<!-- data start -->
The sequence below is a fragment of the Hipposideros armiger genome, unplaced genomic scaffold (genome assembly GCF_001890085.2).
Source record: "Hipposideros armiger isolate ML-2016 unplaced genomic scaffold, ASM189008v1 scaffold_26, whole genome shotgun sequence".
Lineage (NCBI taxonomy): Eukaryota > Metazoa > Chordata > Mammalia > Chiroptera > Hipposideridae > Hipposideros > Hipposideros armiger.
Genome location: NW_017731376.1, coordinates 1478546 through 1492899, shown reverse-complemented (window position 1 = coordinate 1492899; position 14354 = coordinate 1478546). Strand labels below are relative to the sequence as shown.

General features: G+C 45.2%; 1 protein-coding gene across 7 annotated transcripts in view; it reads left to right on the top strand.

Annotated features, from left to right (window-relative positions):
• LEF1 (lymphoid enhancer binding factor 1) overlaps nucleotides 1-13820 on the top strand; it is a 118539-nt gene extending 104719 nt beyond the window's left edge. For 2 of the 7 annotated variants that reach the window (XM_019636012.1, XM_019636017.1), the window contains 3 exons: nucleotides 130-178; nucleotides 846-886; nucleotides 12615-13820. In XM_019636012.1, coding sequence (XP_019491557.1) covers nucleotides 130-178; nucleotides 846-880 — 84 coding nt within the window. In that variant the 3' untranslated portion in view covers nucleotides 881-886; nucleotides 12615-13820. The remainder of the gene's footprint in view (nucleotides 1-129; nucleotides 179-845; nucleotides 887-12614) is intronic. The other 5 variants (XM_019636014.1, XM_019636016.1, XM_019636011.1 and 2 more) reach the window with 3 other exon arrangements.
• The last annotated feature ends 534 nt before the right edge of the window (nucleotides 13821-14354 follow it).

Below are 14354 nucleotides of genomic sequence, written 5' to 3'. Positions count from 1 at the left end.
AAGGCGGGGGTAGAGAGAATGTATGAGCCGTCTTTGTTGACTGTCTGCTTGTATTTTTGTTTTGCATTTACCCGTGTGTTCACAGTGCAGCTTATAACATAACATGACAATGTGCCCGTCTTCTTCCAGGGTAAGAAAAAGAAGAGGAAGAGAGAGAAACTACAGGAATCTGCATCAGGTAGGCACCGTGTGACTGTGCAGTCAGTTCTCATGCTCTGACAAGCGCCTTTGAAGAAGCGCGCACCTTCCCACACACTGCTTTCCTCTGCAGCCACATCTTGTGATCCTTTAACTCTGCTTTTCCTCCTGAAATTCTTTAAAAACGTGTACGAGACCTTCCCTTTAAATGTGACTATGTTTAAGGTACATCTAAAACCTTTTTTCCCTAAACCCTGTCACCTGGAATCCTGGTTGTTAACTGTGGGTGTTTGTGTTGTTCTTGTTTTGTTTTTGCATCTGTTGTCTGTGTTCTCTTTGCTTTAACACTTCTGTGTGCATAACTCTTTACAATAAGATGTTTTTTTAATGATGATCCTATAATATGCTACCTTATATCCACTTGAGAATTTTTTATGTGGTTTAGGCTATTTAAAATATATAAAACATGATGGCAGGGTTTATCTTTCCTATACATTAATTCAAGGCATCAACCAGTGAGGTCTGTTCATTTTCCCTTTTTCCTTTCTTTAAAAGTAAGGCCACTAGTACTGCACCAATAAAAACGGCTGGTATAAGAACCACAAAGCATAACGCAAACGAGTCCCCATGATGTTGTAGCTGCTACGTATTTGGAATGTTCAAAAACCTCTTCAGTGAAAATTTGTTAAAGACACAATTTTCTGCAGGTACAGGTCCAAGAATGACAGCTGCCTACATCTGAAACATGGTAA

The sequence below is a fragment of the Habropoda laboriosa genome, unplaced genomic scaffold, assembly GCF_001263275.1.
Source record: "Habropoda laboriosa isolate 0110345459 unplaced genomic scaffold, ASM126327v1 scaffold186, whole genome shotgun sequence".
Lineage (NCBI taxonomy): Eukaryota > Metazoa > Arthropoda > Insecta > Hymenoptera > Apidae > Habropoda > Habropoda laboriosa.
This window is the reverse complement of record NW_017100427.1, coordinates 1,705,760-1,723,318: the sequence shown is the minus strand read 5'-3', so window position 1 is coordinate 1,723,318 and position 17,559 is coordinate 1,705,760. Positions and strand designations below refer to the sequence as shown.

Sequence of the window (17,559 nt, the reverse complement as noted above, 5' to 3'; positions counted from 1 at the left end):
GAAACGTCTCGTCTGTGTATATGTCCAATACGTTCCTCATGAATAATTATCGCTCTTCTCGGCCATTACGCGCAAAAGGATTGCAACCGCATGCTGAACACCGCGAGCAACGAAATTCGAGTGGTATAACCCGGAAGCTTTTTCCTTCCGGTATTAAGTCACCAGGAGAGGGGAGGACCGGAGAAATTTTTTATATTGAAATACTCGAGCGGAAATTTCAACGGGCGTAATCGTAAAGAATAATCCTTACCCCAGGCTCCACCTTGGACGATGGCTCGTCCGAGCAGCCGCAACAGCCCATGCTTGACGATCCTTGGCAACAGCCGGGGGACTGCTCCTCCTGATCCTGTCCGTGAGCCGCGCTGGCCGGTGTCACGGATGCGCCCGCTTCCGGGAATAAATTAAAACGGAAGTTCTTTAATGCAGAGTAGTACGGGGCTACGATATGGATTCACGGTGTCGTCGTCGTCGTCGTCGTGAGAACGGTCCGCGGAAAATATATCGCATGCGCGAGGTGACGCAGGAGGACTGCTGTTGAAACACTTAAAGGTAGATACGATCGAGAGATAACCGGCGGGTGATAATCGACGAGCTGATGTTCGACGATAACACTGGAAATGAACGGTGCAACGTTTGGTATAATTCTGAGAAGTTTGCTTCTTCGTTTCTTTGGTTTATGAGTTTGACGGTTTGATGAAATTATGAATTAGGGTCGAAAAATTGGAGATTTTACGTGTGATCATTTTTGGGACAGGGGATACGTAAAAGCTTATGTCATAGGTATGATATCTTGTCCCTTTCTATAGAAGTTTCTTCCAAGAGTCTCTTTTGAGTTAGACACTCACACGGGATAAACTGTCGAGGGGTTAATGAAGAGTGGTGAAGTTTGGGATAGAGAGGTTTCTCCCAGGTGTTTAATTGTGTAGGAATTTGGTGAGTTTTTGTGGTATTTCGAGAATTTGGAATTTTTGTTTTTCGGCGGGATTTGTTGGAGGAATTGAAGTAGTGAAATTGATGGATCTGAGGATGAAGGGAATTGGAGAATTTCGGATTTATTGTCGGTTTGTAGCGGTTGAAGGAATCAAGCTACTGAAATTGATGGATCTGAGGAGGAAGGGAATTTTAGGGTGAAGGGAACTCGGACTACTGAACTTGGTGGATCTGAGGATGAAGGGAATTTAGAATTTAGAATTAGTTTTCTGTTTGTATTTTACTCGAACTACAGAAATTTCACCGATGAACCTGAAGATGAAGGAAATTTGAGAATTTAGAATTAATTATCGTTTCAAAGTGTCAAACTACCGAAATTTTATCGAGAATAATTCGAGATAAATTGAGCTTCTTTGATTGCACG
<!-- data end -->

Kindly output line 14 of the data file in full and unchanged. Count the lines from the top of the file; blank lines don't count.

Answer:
This window is the reverse complement of record NW_017100427.1, coordinates 1,705,760-1,723,318: the sequence shown is the minus strand read 5'-3', so window position 1 is coordinate 1,723,318 and position 17,559 is coordinate 1,705,760. Positions and strand designations below refer to the sequence as shown.